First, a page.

By Nita Chicooree-Mercier
Photo – marketingweek.imgix.net
Central American forests, king burgers and environmental issues: any link between them at first sight? On second thoughts, one takes stock of the chain of cause and effect that runs through what look like three disparate elements.
The second element arouses gustative memories of the palate when burger lovers hop into a fast-food chain eatery with family or friends to please themselves with pieces of mashed beef coated with mouth-watering tomato sauce, a meagre leaf of green lettuce, a slice of tomato, all stuffed in a round piece of bread. Accompany it with ‘the taste the feeling’ drink, and you are definitely in tune with millions of young folks. Often, a new generation of parents do not mind that their teens are following the trend, and when they happen to eat out treat themselves to a big piece of beefsteak. While the steak is cut off from real meat, the mashed beef in burgers is a mix of whatever is left after all meat is cut off from the cadaver of an ox, bowels, stomach and internal organs mashed and dressed with a chemical colouring to make it appetizing.
To make it travel round the world and make it a hit, the trick lies in the marketing of the product, eye-catching billboards in the right places: along busy streets, on highways, on television where it occupies the right time-slot when the whole family watches the news, and on the internet, of course. The goal is to lure in millions of youngsters to join the trend, which translates into the kids pestering the parents to satisfy their wishes and the latter ending up in parting with a few coins from their bank accounts. No breaking news in reminding one and all that child psychologists are hired to make up the adverts to enslave the kids to delicious fast food. Psychologists for adults also contribute to the success of various brands. The underlying principle is to cash in on the sheep mindset that characterizes crowd behaviour and bring millions jingling into the coffers of the international huge corporate food business.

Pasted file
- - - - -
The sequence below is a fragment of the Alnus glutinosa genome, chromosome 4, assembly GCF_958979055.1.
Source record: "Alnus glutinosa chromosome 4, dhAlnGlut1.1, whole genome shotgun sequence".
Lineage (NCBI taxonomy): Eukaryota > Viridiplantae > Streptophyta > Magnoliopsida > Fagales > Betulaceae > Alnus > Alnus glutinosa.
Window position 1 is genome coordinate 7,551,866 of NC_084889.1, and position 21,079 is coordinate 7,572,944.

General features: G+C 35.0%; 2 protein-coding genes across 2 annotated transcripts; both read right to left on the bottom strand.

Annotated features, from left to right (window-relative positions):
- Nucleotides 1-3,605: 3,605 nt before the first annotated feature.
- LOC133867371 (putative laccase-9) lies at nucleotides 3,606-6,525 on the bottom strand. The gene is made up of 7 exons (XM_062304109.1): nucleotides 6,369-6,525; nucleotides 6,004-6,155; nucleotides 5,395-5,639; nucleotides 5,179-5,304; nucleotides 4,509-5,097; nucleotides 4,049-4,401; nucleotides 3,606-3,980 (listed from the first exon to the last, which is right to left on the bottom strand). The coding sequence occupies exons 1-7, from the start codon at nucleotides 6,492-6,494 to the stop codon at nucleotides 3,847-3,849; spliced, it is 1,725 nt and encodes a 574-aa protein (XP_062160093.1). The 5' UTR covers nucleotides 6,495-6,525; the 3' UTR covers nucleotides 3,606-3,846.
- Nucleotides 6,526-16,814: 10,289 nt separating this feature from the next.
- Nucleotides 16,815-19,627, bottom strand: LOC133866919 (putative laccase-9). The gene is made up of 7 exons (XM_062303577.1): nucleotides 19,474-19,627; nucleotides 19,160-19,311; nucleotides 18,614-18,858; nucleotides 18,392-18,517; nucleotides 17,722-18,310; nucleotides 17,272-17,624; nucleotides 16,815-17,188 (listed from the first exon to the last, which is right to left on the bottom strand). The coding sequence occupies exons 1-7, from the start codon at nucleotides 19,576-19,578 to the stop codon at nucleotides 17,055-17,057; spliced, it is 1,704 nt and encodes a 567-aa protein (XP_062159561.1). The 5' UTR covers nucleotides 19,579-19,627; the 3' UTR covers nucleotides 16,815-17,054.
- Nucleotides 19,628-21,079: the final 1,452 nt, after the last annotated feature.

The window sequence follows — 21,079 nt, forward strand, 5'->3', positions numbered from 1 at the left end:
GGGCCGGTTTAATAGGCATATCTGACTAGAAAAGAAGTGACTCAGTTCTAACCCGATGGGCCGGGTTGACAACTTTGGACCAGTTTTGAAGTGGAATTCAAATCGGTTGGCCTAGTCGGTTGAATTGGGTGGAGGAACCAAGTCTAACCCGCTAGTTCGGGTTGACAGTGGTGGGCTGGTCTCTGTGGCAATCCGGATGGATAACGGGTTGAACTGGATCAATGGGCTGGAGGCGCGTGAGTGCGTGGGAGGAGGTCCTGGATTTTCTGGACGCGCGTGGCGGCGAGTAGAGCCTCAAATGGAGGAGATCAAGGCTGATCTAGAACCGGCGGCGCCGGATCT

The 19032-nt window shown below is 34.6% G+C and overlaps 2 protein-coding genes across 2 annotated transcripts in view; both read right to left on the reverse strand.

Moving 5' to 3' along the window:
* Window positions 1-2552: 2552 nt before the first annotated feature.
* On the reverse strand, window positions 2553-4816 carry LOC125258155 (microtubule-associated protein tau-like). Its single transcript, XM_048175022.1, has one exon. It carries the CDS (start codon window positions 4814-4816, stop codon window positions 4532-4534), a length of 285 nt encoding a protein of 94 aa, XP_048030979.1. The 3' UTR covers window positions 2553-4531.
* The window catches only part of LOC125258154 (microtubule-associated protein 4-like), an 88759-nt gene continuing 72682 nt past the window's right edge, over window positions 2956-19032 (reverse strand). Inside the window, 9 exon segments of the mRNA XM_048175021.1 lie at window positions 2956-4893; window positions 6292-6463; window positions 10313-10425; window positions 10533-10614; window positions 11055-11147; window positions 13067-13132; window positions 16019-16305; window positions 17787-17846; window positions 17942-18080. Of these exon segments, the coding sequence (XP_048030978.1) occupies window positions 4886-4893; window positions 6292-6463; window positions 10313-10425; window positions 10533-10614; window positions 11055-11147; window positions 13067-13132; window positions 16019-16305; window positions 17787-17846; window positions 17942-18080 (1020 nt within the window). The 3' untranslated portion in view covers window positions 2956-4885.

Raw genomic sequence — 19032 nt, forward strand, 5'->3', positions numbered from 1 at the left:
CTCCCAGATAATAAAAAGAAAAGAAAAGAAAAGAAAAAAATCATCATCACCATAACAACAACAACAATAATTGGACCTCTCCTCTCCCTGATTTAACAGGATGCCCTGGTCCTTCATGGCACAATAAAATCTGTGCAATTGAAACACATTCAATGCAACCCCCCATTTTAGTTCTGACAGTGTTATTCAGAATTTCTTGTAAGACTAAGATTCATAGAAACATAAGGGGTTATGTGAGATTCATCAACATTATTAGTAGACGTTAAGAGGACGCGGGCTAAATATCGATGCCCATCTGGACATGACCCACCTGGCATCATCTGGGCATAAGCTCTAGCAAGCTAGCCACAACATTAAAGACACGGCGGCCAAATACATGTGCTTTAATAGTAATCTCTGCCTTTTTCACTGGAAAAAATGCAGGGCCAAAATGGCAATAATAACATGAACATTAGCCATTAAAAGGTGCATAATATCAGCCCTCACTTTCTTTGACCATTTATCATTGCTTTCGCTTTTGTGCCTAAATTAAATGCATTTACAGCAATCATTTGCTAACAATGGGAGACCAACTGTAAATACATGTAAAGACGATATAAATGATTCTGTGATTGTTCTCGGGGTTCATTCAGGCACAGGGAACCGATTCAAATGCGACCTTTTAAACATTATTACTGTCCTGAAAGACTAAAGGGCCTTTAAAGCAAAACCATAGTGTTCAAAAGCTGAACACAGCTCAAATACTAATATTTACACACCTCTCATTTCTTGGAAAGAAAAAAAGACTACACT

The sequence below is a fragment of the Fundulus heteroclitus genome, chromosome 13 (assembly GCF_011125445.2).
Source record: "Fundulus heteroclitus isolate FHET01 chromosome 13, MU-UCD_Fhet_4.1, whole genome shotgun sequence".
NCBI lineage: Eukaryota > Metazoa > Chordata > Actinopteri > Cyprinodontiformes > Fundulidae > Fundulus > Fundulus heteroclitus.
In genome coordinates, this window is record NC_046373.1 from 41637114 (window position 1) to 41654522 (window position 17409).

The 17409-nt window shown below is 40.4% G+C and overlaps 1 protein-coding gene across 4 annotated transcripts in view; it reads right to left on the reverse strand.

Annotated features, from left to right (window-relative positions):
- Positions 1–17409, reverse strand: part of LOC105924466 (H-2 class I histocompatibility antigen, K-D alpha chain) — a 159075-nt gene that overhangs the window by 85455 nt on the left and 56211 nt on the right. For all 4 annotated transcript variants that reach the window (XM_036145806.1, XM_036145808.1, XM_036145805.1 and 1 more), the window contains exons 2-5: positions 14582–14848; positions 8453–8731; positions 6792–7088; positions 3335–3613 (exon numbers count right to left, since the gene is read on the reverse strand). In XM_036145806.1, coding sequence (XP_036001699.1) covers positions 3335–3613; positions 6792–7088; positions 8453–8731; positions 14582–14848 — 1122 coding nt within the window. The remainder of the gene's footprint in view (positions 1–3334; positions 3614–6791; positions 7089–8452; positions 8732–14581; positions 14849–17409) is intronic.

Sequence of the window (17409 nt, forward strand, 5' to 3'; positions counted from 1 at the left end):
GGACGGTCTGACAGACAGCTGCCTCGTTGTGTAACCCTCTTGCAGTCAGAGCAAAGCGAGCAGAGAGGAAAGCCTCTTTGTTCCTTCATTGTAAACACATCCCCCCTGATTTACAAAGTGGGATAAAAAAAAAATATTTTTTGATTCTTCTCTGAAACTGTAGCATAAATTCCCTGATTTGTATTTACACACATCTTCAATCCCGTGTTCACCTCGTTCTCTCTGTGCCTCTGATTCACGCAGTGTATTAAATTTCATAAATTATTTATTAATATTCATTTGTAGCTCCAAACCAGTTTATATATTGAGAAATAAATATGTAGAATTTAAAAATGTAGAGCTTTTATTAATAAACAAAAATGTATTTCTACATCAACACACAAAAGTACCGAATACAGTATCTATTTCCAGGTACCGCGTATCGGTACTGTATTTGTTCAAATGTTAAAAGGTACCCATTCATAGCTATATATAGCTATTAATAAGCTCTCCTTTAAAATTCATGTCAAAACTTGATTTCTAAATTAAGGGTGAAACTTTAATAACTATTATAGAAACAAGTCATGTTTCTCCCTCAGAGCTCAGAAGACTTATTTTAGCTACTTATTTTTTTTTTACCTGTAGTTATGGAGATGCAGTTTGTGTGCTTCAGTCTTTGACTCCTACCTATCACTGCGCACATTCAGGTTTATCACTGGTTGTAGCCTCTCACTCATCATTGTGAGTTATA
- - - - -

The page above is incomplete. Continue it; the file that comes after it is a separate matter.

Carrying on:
Add billions of consumers worldwide who enjoy beefsteak, roast beef, beef tongue, even its testicles (‘rognons’ in France), and various dishes to the picture, and you have an idea of the extent of cattle breeding to supply the industry. This brings us to the first element which points to massive deforestation undertaken in poorer countries in Central America so as to make room for pasture lands and crops for cattle feed. The animals are then shipped off to US slaughterhouses. The same process of industrial farming with chemical products is used to grow massive soja crops meant to feed cattle in Australia, Canada, New Zealand, Zimbabwe and other countries.
The third element raises the question of the environmental consequences of deforestation and the amount of water needed to grow cattle feed and millions of cattle worldwide. In other words, it is one of the major aspects of an issue which hits headlines and comes up in all conversations these days: the relation of human beings to other species, explosive demography, the space-consuming factor of industrial farming and the shrinking natural habitat of big and small animals.
There is widespread awareness of the carbon footprint of international transportation of live animals shipped off in boats, loaded in trucks to slaughterhouses, then to the butchers’ and supermarkets , to finally end up in the kitchens of households worldwide, which also have access to air-transported frozen meat.
Lately a shortage of meat in the supply chain prompted some folks in the US to go hunting. It speaks volumes of the well-entrenched habit of meat-based meals in some cultures and the nervousness it may cause in periods of deprivation.
This is not about conditions in industrial farming, the few centimetres allotted to every head or rather mouth to feed itself and fatten, calves separated from cows, and finally, dragged to slaughterhouses. Not even about meadows where cows and calves cavort and frolick around freely.
Ethical judgement is not the topic. It is a matter of setting the limits of much space utilisation, extent of carbon footprint, shrinking natural habitat, land and air pollution, and health issues caused by overeating fatty meat. The point is to what extent not only beef eaters but other regular meat consumers can cut down on their monthly consumption of meat. 50% to 75%? The onus is on them.
* Published in print edition on 26 May 2020